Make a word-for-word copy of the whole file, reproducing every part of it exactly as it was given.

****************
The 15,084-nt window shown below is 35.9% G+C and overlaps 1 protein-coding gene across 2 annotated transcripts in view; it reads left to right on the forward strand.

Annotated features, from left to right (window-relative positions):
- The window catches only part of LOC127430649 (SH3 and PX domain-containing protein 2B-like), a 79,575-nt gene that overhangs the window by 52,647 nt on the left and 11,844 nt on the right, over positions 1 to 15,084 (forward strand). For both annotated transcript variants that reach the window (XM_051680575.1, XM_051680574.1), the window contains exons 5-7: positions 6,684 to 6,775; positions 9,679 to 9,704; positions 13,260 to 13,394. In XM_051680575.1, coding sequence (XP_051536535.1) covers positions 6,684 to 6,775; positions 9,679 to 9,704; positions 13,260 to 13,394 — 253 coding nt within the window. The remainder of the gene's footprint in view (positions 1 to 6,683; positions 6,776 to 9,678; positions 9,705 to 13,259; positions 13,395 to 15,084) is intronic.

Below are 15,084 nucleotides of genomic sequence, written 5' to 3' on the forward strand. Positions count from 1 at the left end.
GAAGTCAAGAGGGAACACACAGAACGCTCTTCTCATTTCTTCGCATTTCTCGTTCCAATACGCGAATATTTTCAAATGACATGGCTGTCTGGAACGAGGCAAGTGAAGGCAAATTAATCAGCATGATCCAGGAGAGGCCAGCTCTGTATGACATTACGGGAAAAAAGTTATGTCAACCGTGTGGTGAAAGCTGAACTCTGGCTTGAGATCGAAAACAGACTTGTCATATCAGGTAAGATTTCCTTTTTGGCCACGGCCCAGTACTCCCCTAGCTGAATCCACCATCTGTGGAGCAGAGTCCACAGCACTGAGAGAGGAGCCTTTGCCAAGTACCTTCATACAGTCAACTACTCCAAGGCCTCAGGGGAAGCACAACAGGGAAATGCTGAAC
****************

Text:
The 15,084-nt window shown below is 35.9% G+C and overlaps 1 protein-coding gene across 2 annotated transcripts in view; it reads left to right on the forward strand.

Annotated features, from left to right (window-relative positions):
- The window catches only part of LOC127430649 (SH3 and PX domain-containing protein 2B-like), a 79,575-nt gene that overhangs the window by 52,647 nt on the left and 11,844 nt on the right, over positions 1 to 15,084 (forward strand). For both annotated transcript variants that reach the window (XM_051680575.1, XM_051680574.1), the window contains exons 5-7: positions 6,684 to 6,775; positions 9,679 to 9,704; positions 13,260 to 13,394. In XM_051680575.1, coding sequence (XP_051536535.1) covers positions 6,684 to 6,775; positions 9,679 to 9,704; positions 13,260 to 13,394 — 253 coding nt within the window. The remainder of the gene's footprint in view (positions 1 to 6,683; positions 6,776 to 9,678; positions 9,705 to 13,259; positions 13,395 to 15,084) is intronic.

Below are 15,084 nucleotides of genomic sequence, written 5' to 3' on the forward strand. Positions count from 1 at the left end.
GAAGTCAAGAGGGAACACACAGAACGCTCTTCTCATTTCTTCGCATTTCTCGTTCCAATACGCGAATATTTTCAAATGACATGGCTGTCTGGAACGAGGCAAGTGAAGGCAAATTAATCAGCATGATCCAGGAGAGGCCAGCTCTGTATGACATTACGGGAAAAAAGTTATGTCAACCGTGTGGTGAAAGCTGAACTCTGGCTTGAGATCGAAAACAGACTTGTCATATCAGGTAAGATTTCCTTTTTGGCCACGGCCCAGTACTCCCCTAGCTGAATCCACCATCTGTGGAGCAGAGTCCACAGCACTGAGAGAGGAGCCTTTGCCAAGTACCTTCATACAGTCAACTACTCCAAGGCCTCAGGGGAAGCACAACAGGGAAATGCTGAAC